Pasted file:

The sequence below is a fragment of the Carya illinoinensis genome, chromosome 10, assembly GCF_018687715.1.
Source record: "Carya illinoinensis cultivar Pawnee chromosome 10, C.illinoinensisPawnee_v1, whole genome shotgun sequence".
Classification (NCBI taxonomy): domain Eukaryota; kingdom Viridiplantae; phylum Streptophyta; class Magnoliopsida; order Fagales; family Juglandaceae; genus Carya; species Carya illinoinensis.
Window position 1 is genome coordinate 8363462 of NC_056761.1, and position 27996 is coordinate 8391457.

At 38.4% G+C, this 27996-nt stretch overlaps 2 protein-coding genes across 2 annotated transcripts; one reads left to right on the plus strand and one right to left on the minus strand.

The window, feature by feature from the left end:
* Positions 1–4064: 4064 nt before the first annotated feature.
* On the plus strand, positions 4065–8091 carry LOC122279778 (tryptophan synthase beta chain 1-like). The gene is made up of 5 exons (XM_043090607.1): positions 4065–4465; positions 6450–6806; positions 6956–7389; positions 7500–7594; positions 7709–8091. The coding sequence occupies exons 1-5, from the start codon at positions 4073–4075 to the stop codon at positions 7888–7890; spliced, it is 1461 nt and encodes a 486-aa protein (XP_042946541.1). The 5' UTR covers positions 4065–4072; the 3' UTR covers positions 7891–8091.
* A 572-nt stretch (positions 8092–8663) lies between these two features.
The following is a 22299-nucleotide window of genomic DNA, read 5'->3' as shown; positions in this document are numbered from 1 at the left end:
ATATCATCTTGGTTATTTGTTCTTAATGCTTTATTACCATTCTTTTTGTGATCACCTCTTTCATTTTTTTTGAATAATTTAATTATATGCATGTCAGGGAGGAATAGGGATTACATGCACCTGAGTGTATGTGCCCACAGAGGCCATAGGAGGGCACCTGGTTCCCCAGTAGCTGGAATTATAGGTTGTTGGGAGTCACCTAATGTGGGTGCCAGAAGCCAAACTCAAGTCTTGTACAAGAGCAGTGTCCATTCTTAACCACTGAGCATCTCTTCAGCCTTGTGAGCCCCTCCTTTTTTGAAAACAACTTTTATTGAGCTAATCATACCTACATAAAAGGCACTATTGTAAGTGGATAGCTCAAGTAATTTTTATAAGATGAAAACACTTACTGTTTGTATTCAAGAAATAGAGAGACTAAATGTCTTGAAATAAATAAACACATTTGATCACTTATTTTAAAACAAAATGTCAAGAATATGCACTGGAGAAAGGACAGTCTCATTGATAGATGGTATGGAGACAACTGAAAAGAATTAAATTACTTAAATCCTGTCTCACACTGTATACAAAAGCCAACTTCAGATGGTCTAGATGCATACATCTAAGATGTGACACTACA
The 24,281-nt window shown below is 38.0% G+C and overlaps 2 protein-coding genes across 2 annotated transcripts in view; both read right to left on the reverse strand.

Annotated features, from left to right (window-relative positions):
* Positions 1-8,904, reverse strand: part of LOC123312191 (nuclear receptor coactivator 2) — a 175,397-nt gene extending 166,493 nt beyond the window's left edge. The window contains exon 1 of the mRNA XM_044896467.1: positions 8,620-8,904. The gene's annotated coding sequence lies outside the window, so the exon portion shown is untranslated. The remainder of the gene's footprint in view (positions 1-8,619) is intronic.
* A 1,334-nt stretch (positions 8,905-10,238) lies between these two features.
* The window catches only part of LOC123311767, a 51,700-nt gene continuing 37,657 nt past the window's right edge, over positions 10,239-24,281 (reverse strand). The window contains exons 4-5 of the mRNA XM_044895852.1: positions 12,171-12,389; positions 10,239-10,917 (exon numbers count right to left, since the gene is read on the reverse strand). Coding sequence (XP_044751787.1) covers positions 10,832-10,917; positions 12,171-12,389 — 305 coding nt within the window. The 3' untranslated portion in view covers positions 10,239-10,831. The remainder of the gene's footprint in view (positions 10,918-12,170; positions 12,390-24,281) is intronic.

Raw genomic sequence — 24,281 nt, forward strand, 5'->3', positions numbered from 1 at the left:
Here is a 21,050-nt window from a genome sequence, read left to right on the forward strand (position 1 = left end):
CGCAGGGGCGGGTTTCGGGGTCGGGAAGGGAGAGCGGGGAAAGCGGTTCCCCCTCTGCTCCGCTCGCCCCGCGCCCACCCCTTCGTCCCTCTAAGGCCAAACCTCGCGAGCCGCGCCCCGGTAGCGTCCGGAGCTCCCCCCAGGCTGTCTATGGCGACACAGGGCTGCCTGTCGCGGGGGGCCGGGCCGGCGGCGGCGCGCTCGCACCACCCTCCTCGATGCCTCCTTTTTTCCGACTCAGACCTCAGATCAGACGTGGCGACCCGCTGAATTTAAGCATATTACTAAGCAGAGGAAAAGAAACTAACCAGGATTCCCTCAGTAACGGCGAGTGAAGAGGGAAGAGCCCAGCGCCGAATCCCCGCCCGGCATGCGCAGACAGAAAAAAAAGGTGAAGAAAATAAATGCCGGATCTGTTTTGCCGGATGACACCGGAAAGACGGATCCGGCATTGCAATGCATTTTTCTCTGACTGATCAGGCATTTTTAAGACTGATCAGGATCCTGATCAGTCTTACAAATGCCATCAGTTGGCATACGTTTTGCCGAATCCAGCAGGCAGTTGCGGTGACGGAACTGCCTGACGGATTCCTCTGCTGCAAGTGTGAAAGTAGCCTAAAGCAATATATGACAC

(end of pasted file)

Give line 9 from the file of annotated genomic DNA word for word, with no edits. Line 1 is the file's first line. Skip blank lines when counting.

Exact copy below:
* A 572-nt stretch (positions 8092–8663) lies between these two features.